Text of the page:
S pombe transformation: problems.

S L Forsburg forsburg at nospamsalk.edu
Thu Feb 27 10:57:37 EST 1997


Thomas Petit wrote:
> 
> Dears pombe lovers,
> 
> I have two questions:
> 
> 1_I would like to know if someone has already transformed S. pombe using a
> carbon source different than glucose (fructose, glycerol, gluconate....?)

I havent, since pombe doesnt grow so well on other sources.
Maybe Charlie Hoffman has?


> 2_I transformed (LiAc method) a diploid strain of S. pombe with two
> different constructions (for integration, previously linearised) in two
> different experiments, always changing my solutions of transformation, and
> I obtained in the two cases few transformants and more than two third are
> unable to sporulate!
> (I select on ade- to be sure to work with the diploid strain). Any idea??

If you are integrating your DNA, you need a fairly substantial amount
of homology to have it occur with good efficiency.   Also linear
fragments can rearrange and be maintained as unstable episomes, at
low frequency.

Second, your parent diploid may have gone spo-.  pombe diploids do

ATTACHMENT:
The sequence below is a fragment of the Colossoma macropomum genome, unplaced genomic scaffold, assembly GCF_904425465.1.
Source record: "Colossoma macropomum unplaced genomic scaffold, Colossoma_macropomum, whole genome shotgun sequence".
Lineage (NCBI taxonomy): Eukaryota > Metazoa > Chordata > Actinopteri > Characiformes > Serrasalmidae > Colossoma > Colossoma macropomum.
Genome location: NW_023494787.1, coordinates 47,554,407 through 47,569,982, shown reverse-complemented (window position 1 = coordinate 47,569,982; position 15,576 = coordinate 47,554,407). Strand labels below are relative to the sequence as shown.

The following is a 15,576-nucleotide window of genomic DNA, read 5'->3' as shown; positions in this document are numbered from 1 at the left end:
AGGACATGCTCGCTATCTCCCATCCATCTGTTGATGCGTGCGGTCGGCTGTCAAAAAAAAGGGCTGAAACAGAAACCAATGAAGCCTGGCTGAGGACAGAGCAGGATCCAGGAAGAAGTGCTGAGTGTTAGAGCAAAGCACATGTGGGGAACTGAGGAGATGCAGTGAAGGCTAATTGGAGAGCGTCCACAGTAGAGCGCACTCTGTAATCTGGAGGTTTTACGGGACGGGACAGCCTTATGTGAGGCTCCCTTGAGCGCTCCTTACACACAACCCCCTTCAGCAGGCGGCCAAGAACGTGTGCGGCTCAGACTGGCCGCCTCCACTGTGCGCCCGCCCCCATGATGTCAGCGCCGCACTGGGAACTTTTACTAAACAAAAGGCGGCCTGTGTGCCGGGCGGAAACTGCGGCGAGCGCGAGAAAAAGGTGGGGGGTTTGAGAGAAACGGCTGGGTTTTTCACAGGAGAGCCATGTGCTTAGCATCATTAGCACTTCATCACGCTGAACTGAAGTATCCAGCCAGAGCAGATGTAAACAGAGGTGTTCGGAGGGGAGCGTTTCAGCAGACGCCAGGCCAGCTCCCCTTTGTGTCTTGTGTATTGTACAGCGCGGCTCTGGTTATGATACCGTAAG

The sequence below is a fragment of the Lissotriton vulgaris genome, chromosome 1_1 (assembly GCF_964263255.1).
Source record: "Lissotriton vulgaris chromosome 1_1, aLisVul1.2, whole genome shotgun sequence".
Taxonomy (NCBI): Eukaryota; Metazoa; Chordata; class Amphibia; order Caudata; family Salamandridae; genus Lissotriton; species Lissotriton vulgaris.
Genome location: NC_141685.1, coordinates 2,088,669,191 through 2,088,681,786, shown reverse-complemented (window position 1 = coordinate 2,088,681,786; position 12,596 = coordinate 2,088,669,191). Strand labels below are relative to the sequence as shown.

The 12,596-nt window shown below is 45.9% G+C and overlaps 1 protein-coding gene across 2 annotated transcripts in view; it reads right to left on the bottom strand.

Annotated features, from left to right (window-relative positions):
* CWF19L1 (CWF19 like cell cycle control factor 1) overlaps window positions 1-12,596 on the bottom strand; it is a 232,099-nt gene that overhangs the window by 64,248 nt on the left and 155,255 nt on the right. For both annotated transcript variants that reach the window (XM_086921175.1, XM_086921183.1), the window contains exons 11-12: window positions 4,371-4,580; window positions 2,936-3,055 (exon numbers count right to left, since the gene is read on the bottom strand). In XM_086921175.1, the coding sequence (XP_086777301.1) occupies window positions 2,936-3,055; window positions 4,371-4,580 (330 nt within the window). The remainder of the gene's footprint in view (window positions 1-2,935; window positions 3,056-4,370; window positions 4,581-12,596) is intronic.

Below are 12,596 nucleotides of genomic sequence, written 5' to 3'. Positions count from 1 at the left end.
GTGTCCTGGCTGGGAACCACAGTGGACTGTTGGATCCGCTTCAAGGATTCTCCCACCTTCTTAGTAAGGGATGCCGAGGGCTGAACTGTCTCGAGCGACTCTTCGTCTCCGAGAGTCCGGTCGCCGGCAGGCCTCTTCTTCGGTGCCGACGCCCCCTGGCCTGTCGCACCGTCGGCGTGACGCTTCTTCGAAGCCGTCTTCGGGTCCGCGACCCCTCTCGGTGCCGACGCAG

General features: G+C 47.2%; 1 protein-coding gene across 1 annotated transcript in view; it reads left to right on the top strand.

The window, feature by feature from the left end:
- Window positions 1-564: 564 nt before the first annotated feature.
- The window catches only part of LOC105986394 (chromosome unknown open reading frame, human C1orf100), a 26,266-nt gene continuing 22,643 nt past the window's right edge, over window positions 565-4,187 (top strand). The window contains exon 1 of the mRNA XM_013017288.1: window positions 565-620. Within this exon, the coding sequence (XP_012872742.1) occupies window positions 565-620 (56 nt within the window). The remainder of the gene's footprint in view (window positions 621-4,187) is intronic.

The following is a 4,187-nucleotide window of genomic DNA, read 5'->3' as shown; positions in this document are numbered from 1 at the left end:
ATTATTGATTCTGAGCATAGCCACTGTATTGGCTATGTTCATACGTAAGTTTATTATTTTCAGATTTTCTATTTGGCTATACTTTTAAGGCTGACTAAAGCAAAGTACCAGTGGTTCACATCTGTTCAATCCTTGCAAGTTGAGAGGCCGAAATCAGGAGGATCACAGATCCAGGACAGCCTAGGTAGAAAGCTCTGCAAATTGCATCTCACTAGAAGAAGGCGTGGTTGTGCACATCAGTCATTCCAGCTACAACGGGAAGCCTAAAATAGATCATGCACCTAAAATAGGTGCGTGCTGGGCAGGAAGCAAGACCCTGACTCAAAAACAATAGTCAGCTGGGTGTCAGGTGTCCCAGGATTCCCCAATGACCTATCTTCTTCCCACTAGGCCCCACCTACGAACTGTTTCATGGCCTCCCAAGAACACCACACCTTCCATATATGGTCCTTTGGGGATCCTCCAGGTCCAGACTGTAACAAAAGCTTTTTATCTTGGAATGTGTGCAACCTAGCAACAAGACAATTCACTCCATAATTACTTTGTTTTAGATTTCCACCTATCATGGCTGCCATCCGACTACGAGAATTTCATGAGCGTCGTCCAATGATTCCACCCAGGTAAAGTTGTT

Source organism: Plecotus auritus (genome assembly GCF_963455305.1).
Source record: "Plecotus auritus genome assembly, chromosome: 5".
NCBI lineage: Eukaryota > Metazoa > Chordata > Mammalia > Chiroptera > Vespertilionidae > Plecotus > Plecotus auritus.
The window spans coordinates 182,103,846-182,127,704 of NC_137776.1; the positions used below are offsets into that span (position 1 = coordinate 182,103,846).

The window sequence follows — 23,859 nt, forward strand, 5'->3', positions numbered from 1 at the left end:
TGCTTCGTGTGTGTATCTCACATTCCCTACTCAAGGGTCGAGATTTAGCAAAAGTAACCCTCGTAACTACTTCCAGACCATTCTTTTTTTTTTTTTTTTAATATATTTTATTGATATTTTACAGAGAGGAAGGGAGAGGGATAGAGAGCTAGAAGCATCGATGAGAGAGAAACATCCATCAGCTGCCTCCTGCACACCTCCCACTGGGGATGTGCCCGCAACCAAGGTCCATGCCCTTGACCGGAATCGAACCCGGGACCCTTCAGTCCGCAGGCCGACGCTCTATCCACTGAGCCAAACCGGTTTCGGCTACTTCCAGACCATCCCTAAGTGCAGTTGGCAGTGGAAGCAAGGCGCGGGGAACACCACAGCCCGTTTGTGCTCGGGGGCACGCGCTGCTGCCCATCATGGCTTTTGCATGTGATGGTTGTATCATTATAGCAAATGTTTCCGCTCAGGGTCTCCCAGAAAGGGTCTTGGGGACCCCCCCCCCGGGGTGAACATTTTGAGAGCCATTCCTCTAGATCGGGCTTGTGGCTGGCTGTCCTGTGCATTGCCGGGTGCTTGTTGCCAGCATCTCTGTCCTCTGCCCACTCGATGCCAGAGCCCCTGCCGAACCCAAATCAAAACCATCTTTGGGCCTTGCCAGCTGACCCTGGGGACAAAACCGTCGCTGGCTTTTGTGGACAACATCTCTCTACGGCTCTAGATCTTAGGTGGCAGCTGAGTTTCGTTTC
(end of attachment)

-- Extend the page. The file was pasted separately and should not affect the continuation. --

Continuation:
not want to be diploid, they want to be haploid.  They are poised
ready to sporulation, so forcing them to stay diploid is a strong
selection for sporulation defective mutants.  For this reason, 
I make diploids fresh when I need them and I don't rely on the ones
in the freezer to be sporulation competent.  Check your diploid by
streaking it out, replica plating to malt extract, and staining the
colonies two days later with iodine vapor.  Make sure you pick a
colony to work with (off the original plate, since iodine kills
the ones on  ME) that is iodine+ and sporulation competent.


--susan

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S L Forsburg          forsburg at salk.edu
The Salk Institute    http://flosun.salk.edu/~forsburg
La Jolla, CA



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